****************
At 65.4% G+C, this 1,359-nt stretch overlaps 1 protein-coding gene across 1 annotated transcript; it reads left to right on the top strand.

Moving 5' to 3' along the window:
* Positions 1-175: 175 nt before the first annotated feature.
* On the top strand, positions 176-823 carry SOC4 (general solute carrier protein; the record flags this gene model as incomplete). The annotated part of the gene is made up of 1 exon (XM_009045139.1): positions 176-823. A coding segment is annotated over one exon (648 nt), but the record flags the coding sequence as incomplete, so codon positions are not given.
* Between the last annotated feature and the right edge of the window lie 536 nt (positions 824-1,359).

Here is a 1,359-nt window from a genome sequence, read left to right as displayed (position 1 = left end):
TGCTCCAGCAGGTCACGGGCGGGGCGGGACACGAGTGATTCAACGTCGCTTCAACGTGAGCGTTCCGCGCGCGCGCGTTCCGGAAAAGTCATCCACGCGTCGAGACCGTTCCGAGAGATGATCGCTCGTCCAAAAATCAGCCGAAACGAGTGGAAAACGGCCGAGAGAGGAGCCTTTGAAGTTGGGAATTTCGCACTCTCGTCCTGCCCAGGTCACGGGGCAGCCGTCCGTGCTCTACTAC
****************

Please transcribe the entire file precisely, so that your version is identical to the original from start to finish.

At 65.4% G+C, this 1,359-nt stretch overlaps 1 protein-coding gene across 1 annotated transcript; it reads left to right on the top strand.

Moving 5' to 3' along the window:
* Positions 1-175: 175 nt before the first annotated feature.
* On the top strand, positions 176-823 carry SOC4 (general solute carrier protein; the record flags this gene model as incomplete). The annotated part of the gene is made up of 1 exon (XM_009045139.1): positions 176-823. A coding segment is annotated over one exon (648 nt), but the record flags the coding sequence as incomplete, so codon positions are not given.
* Between the last annotated feature and the right edge of the window lie 536 nt (positions 824-1,359).

Here is a 1,359-nt window from a genome sequence, read left to right as displayed (position 1 = left end):
TGCTCCAGCAGGTCACGGGCGGGGCGGGACACGAGTGATTCAACGTCGCTTCAACGTGAGCGTTCCGCGCGCGCGCGTTCCGGAAAAGTCATCCACGCGTCGAGACCGTTCCGAGAGATGATCGCTCGTCCAAAAATCAGCCGAAACGAGTGGAAAACGGCCGAGAGAGGAGCCTTTGAAGTTGGGAATTTCGCACTCTCGTCCTGCCCAGGTCACGGGGCAGCCGTCCGTGCTCTACTAC